The MSPCA recognizes the widespread concern regarding Lyme disease and the need for more information and education on the issue. The pervasive but incorrect common name, “deer tick,” suggests a correlation between deer and tick-borne Lyme disease, and has led communities to increase deer hunting in a futile attempt to reduce the threat of Lyme disease. In fact, however, recent studies have found that large deer populations dilute, or lessen, the number of disease-carrying ticks in an area. This is because deer can act as a food source for the ticks without transmission of Lyme disease compared to white-footed mice or other rodents that are transmitters.[i]
Ticks do not require a specific host and can thrive, for example, by feeding on white-footed mice and other small animals. Some of these animals are in fact more efficient hosts—meaning they are better able to transmit a bacterial infection to feeding ticks—than are deer. One study, in 2017, found that even the removal of 70% of a local deer population had no effect on tick density.
In order to effectively reduce the number of Lyme disease cases, the number of disease-carrying ticks needs to be reduced—not the number of deer. Read more about the arguments against expanded deer hunting on our website.
The following tactics may be effective in reducing the number of tick-borne diseases:
1. Increase public education
According to the Assistant State Epidemiologist in Maine’s Department of Health and Human Services, education is the key to prevention because “a deer tick will not transmit Lyme disease if removed within 24 to 36 hours.”[ii] Communities should focus on increasing public education about ticks, including how to reduce the chance of sustaining a tick bite and what to do if bitten. The Massachusetts Department of Public Health recommends that people protect themselves from ticks by using repellents, staying out of tall grassy areas, and checking for ticks every day.
2. Install deer treatment bait stations and bait boxes for mice and other small mammals
Deer treatment bait stations (“4-poster devices”) can be more effective than killing deer because the treatment kills the ticks that are carrying the disease. Recommended by the American Lyme Disease Foundation, these bait stations work by attracting deer with bait, which is situated so that, while eating, deer rub up against applicators that apply a pesticide to their ears, heads, necks and shoulders, which is dispersed to the rest of the body through grooming.[iii] The pesticide, permethrin, is EPA approved and safe for the deer, and acts to kill most of the ticks before they can reproduce. Read a news article about Barnstable’s Lyme Disease Program, which utilizes deer treatment stations.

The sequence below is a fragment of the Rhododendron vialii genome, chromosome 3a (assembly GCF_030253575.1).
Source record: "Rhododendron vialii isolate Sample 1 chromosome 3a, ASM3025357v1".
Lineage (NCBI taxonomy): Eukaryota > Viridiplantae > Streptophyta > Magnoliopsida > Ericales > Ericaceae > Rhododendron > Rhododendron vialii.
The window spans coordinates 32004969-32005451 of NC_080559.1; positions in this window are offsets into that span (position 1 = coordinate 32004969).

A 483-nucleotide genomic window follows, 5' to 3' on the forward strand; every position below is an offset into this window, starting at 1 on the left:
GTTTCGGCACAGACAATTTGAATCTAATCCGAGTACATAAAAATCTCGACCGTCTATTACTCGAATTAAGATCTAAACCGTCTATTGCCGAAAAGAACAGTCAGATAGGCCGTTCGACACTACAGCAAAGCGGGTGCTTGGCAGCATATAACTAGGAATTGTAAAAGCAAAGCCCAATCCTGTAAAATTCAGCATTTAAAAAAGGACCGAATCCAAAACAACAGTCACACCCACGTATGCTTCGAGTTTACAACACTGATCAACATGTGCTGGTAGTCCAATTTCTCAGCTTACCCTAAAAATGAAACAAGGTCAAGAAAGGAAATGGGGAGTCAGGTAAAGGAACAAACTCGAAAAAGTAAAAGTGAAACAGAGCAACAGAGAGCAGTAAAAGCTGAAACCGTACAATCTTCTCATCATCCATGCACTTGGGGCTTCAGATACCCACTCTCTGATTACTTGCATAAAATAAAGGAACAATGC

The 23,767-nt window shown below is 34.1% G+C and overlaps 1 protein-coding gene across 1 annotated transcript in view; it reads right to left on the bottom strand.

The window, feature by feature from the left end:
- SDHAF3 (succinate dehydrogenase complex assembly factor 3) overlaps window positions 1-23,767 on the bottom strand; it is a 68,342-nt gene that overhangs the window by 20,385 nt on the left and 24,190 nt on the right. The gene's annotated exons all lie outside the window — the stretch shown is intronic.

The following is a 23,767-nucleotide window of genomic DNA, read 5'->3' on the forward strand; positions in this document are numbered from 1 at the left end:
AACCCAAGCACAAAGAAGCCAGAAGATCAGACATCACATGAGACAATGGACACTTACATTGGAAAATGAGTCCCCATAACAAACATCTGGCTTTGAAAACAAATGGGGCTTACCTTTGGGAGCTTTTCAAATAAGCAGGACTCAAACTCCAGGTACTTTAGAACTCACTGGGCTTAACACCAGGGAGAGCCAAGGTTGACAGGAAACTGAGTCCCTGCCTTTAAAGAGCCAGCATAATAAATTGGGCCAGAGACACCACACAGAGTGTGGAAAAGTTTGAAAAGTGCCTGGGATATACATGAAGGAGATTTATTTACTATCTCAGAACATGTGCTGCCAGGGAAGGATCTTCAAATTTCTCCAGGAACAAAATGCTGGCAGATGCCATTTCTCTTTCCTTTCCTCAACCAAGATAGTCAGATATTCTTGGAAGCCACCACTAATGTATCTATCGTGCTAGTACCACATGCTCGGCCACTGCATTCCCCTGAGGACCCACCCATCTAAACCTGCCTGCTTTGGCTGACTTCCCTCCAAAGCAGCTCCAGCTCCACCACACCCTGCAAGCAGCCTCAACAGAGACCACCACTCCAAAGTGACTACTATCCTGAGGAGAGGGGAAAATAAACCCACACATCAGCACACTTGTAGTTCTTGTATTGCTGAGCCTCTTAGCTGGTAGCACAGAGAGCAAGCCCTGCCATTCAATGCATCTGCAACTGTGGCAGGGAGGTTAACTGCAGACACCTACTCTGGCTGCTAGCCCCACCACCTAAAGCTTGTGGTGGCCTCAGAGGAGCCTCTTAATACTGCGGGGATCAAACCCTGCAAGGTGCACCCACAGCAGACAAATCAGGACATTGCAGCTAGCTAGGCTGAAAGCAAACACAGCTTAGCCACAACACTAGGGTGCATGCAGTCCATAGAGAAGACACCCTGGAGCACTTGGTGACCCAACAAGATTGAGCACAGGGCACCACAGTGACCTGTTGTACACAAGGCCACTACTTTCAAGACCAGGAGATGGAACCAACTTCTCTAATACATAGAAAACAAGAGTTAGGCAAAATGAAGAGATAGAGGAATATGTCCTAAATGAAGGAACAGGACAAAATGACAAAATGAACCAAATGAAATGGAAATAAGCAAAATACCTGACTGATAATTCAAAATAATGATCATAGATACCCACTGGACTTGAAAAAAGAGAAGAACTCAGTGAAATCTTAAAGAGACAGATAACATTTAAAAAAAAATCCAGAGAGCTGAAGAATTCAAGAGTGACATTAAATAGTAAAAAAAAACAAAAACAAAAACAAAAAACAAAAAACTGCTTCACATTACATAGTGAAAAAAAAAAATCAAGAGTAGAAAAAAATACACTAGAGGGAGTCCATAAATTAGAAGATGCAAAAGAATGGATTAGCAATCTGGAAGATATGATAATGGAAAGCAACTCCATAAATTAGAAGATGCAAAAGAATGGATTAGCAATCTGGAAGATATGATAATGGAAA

“Bait boxes” for mice and other small mammals use fipronil, also used in Frontline spot treatments for cats and dogs; this approach has been shown to reduce tick infections.
3. Modify habitat to reduce the number of ticks in high-use areas
Habitat modification can also be used to reduce the number of ticks in recreational areas. Places with “low-lying vegetation, shrubs, and grasses surrounding campgrounds or backyards should be close cropped or mowed to discourage tick movement and nesting. An approved residual insecticide should then be broadcast into the surrounding vegetation to establish an effective chemical barrier. A similar process, but on a smaller scale, can be followed for well-defined hiking trails. Control needs to be inclusive of the nymphal stage, when ticks are most likely to transmit the disease to humans.[iv]
The MSPCA’s Living With Wildlife philosophy involves effective strategies that are long lasting; reducing deer herds will not successfully address the tick-borne disease. We agree with the many professionals who recognize that this issue needs to be addressed through education, prevention, and innovative pesticide and habitat modification methods that directly impact tick populations.
For additional information on Lyme disease, visit:
[i]Huang, Ching-I, et al. “High Burdens of Ixodes Scapularis Larval Ticks on White-Tailed Deer May Limit Lyme Disease Risk in a Low Biodiversity Setting.” Ticks and Tick-Borne Diseases, vol. 10, no. 2, Feb. 2019, pp. 258–268., doi:10.1016/j.ttbdis.2018.10.013.; Mysterud, Atle, et al. “Contrasting Emergence of Lyme Disease across Ecosystems.” Nature Communications, vol. 7, no. 1, 16 June 2016, doi:10.1038/ncomms11882.
[ii] Hu, Linden. “Patient Education: What to Do after a Tick Bite to Prevent Lyme Disease (Beyond the Basics).” UpToDate, Wolters Kluwer, 13 May 2019, www.uptodate.com/contents/what-to-do-after-a-tick-bite-to-prevent-lyme-disease-beyond-the-basics.
[iii] Wong TJ, et al. Nd. The Effectiveness and Implementation of 4-Poster Deer Self-Treatment Devices for Tick-borne Disease Prevention: A Potential Component of an Integrated Tick Management Program. The Centers for Disease Control. https://www.cdc.gov/climateandhealth/docs/4postertickbornedisease.pdf
[iv] Kilpatrick, A. Marm, et al. “Lyme Disease Ecology in a Changing World: Consensus, Uncertainty and Critical Gaps for Improving Control.” Philosophical Transactions of the Royal Society B: Biological Sciences, vol. 372, no. 1722, 24 Apr. 2017, p. 20160117., doi:10.1098/rstb.2016.0117.